I was born on a farm in Prince Edward Island and grew up as an only child. I moved to Hamilton, Ontario as a teenager. We married at eighteen and while raising a family my husband and I went back to school to further our education. I graduated from McMaster School of Business and family moved to Ottawa where I worked my way up in Finance in the Federal Government. The personal loss of our twenty-two year old son to a rare form of cancer brought us back to Hamilton and my journey into ministry. Thirteen years serving in the northeast end of Hamilton with Fairfield-St. David’s congregation culminated in retirement when the church was sold and passed on to Wesley Urban Ministries. Thirteen years of working in Financial Management with family trucking business followed, and the joy of training and working with three of my grandchildren. Then an unanticipated “recall” into active church ministry arose out of my daughter’s decision to study for the ministry. My work with her for preparation and study reawakened my passion for ministry and I became aware that my journey was not finished and God had more for me to do. Could my twilight years be productive? I certainly have the energy and enthusiasm. When God nudges, amazing things can happen! At the precise moment of my search, Melrose, too began their own search. Not just any church - this was “The” church I was married in, raised my children in, and from which I was a candidate to ministry. At this point in our evolution, we were delighted to find one another. I have been warmly welcomed home! Together in ministry we seek to listen to God’s word, to make Melrose presence know and relevant in our community. It is a joy to work with our dedicated and professional staff and Board. If you are curious or seeking deeper meaning in your life, come join us as we explore what it means to be in the ministry of Jesus Christ together in this challenging world.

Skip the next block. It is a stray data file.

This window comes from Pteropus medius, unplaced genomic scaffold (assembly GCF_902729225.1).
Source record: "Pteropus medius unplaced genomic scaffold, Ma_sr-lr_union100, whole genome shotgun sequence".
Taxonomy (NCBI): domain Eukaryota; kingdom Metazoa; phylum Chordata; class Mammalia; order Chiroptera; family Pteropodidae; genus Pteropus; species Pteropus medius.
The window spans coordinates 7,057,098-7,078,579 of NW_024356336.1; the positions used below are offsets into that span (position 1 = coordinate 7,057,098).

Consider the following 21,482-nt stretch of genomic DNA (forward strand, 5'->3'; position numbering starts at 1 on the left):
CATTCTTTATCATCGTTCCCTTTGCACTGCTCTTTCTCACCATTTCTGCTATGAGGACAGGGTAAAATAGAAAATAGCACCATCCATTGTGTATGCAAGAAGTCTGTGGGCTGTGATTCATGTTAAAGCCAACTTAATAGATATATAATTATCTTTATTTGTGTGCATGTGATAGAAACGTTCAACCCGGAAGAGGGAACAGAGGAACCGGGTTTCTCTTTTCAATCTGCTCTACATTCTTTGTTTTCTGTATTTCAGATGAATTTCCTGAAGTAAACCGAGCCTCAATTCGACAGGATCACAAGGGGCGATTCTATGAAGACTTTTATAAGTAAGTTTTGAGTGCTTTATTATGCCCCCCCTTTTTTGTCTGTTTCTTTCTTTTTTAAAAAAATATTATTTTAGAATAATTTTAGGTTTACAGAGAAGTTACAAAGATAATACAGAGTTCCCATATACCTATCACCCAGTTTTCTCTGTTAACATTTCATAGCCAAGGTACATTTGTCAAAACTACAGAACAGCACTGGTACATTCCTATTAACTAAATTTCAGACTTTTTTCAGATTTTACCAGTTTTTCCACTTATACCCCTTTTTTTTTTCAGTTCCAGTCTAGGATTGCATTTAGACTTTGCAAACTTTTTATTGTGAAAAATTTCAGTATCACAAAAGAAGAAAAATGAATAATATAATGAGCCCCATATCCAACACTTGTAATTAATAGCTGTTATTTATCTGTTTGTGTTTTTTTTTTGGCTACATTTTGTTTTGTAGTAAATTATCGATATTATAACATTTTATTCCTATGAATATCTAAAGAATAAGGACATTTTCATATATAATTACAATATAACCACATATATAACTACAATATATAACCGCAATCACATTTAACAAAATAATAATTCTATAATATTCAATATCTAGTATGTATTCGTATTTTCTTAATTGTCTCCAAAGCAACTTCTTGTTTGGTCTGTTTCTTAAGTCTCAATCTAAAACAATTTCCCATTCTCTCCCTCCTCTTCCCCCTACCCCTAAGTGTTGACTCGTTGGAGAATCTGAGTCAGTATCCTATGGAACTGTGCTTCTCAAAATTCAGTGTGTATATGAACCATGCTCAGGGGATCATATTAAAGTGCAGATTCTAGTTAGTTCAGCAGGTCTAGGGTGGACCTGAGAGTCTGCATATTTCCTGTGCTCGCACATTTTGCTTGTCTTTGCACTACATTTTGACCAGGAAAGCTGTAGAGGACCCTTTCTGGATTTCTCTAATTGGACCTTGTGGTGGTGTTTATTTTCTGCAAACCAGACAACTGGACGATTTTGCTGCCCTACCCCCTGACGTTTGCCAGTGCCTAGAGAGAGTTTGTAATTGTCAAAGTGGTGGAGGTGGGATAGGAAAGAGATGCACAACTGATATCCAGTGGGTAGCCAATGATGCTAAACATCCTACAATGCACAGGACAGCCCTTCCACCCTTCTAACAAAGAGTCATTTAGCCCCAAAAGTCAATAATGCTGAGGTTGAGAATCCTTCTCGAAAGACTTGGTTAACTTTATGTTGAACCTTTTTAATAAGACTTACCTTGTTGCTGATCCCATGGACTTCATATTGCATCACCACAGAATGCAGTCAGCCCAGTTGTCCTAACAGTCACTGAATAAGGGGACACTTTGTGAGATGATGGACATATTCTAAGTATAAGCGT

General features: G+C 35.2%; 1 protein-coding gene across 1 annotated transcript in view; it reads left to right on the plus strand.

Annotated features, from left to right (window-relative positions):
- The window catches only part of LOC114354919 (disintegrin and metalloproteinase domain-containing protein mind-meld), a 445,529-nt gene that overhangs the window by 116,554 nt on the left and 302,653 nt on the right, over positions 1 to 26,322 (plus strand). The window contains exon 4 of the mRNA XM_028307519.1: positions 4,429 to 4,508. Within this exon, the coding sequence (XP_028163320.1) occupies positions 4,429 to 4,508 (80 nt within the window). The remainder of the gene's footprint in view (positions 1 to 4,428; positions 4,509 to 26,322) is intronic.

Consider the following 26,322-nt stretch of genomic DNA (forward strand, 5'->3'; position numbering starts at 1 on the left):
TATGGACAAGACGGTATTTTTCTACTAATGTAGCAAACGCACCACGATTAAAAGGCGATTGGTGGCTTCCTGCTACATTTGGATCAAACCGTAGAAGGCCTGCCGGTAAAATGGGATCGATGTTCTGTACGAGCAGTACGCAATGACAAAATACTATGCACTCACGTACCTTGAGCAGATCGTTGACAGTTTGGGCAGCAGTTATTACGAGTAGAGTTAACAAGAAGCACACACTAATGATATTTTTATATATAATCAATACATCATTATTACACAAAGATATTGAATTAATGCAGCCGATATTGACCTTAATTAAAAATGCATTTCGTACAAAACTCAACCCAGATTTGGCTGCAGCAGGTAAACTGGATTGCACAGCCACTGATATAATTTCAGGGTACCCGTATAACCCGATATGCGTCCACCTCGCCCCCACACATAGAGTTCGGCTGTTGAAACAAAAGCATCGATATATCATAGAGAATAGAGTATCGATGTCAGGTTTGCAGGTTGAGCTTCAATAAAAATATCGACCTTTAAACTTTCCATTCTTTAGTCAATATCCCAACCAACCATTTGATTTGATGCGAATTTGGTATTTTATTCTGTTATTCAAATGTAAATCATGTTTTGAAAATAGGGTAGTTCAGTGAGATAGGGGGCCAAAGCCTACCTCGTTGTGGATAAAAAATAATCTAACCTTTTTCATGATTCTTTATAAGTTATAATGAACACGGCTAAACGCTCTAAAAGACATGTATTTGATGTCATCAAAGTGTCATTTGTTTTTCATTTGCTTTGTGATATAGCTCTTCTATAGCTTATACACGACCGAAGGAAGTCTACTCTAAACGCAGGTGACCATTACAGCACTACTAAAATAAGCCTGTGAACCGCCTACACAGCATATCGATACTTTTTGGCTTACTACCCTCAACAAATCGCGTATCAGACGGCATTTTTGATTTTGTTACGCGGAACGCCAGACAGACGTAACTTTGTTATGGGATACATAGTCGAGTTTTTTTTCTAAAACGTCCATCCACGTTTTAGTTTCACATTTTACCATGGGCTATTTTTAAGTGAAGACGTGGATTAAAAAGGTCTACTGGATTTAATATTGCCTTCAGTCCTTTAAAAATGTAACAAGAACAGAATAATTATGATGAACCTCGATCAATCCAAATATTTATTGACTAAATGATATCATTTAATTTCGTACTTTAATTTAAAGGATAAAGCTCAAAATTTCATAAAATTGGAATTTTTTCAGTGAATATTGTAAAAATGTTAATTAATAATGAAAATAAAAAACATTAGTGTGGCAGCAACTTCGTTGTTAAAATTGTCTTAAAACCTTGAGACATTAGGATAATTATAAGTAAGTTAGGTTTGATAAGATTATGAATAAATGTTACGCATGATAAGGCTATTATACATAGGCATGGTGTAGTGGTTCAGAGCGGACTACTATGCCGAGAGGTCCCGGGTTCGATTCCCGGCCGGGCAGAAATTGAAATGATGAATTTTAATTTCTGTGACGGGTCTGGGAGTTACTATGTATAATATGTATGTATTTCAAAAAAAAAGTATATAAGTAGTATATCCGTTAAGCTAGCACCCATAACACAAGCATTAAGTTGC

Grace and Peace..
Rev. Sonia Ireson
January 17, 2022
TO: Friends of Melrose
FROM: Rev. Sonia Ireson
Greetings in the name of the One who loves us and holds us dear
Two years of indenture was but a drop in the bucket for the Israeli people as they suffered through their Babylonian exile. We can grasp a small understanding of their hopelessness, their wish for it to be over, and their sense of futility in trying to imagine a future where their lives would once again be free.
This fifth wave of the Pandemic has added to our despair, where once we began to feel we were coming out the end of desolation; numbers were dropping, the light at the end appeared to be drawing near, until the other shoe dropped with the latest mutation, Omicron, a far greater super spreader than we had seen before.
People are tired; tired of talking about; hearing about; thinking about; and living in the shadow of Covid-19. None of our families are spared the assault on mental health that it leaves in its wake. Children’s lives have been disrupted with school and friends; work situations have seen severe upheaval; families have been divided in their response to vaccinations; it is difficult to maintain motivation for even the smallest tasks. Hope is difficult to muster when there is no clear end in sight.
We are not yet aware of the magnitude of debilitating consequences of this time of upheaval – the rising suicides, the increased opioid use, the depression, and listlessness. How does one find a shred of hope and optimism and remain positive about the preciousness of life?